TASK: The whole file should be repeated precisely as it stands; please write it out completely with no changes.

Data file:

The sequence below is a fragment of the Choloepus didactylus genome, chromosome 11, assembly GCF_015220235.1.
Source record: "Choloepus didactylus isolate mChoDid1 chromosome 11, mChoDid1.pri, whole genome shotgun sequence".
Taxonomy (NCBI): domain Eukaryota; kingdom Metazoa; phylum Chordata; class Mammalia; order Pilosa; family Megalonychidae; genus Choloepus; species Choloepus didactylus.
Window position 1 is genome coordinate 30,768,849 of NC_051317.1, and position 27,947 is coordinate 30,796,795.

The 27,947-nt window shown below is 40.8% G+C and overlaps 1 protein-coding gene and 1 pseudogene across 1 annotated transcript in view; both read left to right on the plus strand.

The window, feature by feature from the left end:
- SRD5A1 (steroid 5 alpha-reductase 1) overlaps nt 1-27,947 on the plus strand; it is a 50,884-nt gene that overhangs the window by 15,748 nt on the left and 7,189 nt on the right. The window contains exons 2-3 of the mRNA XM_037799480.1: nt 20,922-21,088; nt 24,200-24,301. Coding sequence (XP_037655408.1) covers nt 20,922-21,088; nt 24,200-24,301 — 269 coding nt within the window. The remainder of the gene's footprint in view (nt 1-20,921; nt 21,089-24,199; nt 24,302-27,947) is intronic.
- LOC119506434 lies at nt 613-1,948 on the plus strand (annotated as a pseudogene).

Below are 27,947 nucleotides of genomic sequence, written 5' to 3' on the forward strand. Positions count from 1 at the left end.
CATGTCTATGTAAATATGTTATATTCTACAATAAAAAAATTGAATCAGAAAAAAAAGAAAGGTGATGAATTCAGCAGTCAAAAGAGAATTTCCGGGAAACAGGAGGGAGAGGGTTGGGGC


The sequence below is a fragment of the Choloepus didactylus genome, chromosome 11, assembly GCF_015220235.1.
Source record: "Choloepus didactylus isolate mChoDid1 chromosome 11, mChoDid1.pri, whole genome shotgun sequence".
Taxonomy (NCBI): domain Eukaryota; kingdom Metazoa; phylum Chordata; class Mammalia; order Pilosa; family Megalonychidae; genus Choloepus; species Choloepus didactylus.
Window position 1 is genome coordinate 30,768,849 of NC_051317.1, and position 27,947 is coordinate 30,796,795.

The 27,947-nt window shown below is 40.8% G+C and overlaps 1 protein-coding gene and 1 pseudogene across 1 annotated transcript in view; both read left to right on the plus strand.

The window, feature by feature from the left end:
- SRD5A1 (steroid 5 alpha-reductase 1) overlaps nt 1-27,947 on the plus strand; it is a 50,884-nt gene that overhangs the window by 15,748 nt on the left and 7,189 nt on the right. The window contains exons 2-3 of the mRNA XM_037799480.1: nt 20,922-21,088; nt 24,200-24,301. Coding sequence (XP_037655408.1) covers nt 20,922-21,088; nt 24,200-24,301 — 269 coding nt within the window. The remainder of the gene's footprint in view (nt 1-20,921; nt 21,089-24,199; nt 24,302-27,947) is intronic.
- LOC119506434 lies at nt 613-1,948 on the plus strand (annotated as a pseudogene).

Below are 27,947 nucleotides of genomic sequence, written 5' to 3' on the forward strand. Positions count from 1 at the left end.
CATGTCTATGTAAATATGTTATATTCTACAATAAAAAAATTGAATCAGAAAAAAAAGAAAGGTGATGAATTCAGCAGTCAAAAGAGAATTTCCGGGAAACAGGAGGGAGAGGGTTGGGGC